Andrew Edgar on the homogenisation of beauty in sport

In anticipation of our third workshop on 'the globalisation of beauty', we asked our speakers and participants to consider whether conceptions of beauty are becoming more global. Here Andrew Edgar, lecturer in philosophy at the University of Cardiff, addresses this question from his own specialism in the philosophy of sport.

Question: Is it still the case that there are significant cultural differences in dominant beauty norms and ideals or are beauty norms becoming increasingly homogenised and global? If so what are the drivers of this? Is it a westernised norm? Are there key ethical, legal or practices issues which arise in this context?

Addressing this question from my own specialism of the philosophy of sport, I would suggest that there is an identifiable process of homogenisation in the shaping of the ideal athletic body.  Over the  second half of the twentieth century and early twenty-first, the muscle definition of both the male and female athlete's body, across many sports, has increased.  This may be due, in part, to the implementation of rationalised and scientific training methods across professional sport, but that in itself may be serving to normalise an aesthetic valuation of the body.  Muscle definition is perceived as being more expressive of what it is to be an athlete, the rationalised body being at once more powerful and more beautiful.  Crucially, changes in sporting clothing also lead to this athletic body being displayed more openly.  Consider the running kit of female track athletes and most obviously the uniforms of female beach volleyball players, or the skin tight shirts worn by male rugby and soccer players.  Ethically, the promotion of this as an ideal body shape raises concerns in the pressure to conformity that it may imply, and the promotion of a deceptive image of the health body.  (However, it may be noted that there remain a few significant exceptions to this homogenisation.  New York Yankees' pitcher C.C. Sabathia's 6'7'' and 290 lbs are worth a second look.)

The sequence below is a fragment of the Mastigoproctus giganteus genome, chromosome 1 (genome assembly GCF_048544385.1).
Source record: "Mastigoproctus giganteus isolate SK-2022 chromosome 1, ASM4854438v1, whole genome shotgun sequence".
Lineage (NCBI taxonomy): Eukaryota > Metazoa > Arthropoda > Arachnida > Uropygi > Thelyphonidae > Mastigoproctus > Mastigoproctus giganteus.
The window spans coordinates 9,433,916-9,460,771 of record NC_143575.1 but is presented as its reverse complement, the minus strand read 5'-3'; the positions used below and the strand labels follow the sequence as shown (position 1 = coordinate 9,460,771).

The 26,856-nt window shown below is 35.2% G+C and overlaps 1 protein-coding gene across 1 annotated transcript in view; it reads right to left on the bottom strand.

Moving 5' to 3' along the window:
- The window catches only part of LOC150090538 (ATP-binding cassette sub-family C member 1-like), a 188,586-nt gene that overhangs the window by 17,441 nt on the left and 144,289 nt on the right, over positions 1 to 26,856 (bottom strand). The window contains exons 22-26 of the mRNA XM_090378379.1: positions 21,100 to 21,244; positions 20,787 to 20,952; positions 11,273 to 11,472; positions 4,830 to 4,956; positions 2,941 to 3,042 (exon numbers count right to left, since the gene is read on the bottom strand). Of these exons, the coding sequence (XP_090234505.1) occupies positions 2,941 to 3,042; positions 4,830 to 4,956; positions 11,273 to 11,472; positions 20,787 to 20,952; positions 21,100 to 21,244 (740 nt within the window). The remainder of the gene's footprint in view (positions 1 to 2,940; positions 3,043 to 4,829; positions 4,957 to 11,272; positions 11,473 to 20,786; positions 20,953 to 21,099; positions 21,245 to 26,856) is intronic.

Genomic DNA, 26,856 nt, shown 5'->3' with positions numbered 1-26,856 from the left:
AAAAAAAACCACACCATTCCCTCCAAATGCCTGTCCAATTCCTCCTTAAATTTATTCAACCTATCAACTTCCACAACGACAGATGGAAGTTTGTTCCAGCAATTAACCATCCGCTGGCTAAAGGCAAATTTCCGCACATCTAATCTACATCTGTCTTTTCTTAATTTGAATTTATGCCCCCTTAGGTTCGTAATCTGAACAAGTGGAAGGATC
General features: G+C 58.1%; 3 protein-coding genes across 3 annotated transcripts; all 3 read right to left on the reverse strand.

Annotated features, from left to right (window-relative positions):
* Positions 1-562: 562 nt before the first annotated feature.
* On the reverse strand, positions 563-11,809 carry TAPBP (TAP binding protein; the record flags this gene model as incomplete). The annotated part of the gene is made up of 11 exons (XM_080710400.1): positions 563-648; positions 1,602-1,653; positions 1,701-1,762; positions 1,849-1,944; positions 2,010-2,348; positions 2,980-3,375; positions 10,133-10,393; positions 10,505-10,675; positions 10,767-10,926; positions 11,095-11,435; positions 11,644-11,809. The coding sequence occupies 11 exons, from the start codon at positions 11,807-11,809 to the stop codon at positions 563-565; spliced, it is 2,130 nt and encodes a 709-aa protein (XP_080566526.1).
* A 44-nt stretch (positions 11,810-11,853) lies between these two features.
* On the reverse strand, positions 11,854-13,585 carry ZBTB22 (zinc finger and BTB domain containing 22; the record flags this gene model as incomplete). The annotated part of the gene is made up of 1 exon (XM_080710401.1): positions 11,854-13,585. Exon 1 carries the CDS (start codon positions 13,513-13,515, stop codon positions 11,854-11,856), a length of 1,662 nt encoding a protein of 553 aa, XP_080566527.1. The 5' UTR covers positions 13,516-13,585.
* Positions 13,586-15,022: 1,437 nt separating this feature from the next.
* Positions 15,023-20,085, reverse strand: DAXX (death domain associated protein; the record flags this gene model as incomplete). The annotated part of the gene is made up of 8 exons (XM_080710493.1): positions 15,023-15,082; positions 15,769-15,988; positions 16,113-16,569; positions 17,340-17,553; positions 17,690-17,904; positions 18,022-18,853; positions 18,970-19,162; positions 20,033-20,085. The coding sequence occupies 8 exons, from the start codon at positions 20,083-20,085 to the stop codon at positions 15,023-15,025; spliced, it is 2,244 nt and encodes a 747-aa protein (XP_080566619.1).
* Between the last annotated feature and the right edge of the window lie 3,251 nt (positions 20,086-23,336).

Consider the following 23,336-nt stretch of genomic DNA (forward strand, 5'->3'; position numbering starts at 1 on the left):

If you would like to contribute on this topic and write a post for us please email Ruth Wareham


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